Dozens of schools closed as a result of high absences as thousands of protesters, including students and teachers, marched on the Capitol building to demand state lawmakers strike down a bill that would require union concessions worth $30 million by July 1 and $300 million over the next two years.

The Democratic National Committee's Organizing for America said it is playing an active role in organizing protests against the bill.

The bill, which also bans collective bargaining rights for teachers, requires educators to contribute 5.8 percent to their pensions and 12.6 percent to their health care. Currently, educators pay 0.2 percent for their pensions and 4 to 6 percent of their health care costs.

"Our goal  is not to close schools, but to instead to remain vigilant in our efforts to be heard," said Mary Bell, president of the 98,000-strong Wisconsin Education Association Council.

State lawmakers proposed the legislation as part of an effort to close a $3.6 billion budget gap, and say they expect it to pass and eventually reach the desk of Walker.

But Michael Langyel, head of the Milwaukee Teachers Education Association, said Walker and Republican lawmakers are asking public employees to give up more than everyone else.

"If people say the only way to solve this budget crisis is to take away from people who are working hard, they are wrong. We believe that we have a right to have a fair wage for our hard work. More importantly, the collective bargaining process allows us to positively impact school policy issues. We are the advocates for our students, and we will maintain our voice in defending our students," he told Fox News.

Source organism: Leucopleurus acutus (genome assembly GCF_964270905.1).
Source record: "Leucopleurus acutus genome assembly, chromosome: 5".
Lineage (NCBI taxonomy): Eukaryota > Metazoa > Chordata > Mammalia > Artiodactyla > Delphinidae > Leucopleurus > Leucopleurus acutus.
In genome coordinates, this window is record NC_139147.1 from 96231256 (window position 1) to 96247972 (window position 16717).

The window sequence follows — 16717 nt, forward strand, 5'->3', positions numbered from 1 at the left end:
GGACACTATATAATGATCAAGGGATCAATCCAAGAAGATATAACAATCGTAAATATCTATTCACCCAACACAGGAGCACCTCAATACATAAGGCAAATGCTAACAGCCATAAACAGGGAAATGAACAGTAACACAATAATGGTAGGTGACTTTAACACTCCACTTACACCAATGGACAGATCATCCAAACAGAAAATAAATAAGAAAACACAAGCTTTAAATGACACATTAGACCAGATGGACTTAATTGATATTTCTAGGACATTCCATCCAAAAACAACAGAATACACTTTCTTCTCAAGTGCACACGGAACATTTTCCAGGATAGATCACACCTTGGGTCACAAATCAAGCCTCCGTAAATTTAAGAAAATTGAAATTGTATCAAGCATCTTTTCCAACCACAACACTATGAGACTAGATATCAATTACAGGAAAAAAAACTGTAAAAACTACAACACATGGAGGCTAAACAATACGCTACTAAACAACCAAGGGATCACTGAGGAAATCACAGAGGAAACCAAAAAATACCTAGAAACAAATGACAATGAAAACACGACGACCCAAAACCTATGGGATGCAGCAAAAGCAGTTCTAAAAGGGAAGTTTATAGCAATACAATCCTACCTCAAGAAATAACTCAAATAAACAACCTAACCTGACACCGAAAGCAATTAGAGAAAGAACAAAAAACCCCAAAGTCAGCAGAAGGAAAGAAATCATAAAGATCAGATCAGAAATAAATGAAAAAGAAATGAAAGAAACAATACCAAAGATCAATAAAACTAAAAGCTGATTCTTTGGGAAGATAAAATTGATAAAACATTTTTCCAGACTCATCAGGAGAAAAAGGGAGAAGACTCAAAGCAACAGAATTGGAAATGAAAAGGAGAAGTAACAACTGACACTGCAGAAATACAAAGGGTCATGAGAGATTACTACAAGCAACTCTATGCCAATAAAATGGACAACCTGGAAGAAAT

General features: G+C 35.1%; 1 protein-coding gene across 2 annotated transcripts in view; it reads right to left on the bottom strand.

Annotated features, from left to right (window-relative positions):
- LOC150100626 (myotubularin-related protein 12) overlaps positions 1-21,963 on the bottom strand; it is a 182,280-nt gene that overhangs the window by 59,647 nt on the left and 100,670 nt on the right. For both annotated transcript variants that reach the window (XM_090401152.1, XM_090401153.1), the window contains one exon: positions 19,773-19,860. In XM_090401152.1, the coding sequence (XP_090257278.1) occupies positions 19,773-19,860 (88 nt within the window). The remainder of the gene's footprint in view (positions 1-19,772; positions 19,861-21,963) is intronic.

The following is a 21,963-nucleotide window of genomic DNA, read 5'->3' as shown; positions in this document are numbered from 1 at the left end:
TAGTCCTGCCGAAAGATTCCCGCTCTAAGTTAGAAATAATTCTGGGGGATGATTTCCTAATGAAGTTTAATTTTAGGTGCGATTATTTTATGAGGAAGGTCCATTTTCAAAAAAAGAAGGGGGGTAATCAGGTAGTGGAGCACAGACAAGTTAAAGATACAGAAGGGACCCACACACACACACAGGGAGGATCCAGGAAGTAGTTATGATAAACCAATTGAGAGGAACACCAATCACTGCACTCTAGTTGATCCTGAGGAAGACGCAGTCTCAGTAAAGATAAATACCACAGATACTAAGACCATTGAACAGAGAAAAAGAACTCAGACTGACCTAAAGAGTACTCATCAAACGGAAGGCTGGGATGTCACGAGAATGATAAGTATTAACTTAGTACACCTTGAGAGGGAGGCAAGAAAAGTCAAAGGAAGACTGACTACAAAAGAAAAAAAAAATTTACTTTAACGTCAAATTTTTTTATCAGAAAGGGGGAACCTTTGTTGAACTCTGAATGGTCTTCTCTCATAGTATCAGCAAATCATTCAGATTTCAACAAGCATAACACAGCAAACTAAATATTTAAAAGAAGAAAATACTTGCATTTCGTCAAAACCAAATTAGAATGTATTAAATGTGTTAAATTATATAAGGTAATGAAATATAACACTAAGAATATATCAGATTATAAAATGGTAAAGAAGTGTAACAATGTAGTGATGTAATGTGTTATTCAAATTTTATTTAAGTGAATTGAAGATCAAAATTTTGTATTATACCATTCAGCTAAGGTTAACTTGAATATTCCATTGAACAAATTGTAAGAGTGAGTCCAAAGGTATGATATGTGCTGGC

Langyel added that if Walker wants to balance the budget, he should force his friends to pay more.

"There are many people who support the governor who contribute nothing and pay nothing and are not contributing. This is the time to have fair taxation in the state of Wisconsin, where the friends of the governors do not get a free ride and the hard-working people have to carry the extra burden," he said.

Speaking Wednesday to WTMJ4 in Milwaukee, President Obama weighed into the debate, saying that making it harder for public employees to collectively bargain "seems like more of an assault on unions."

"I think it is very important for us to understand that public employees, they're our neighbors, they're our friends," he said. "These are folks who are teachers and they're firefighters and they're social workers and they're police officers."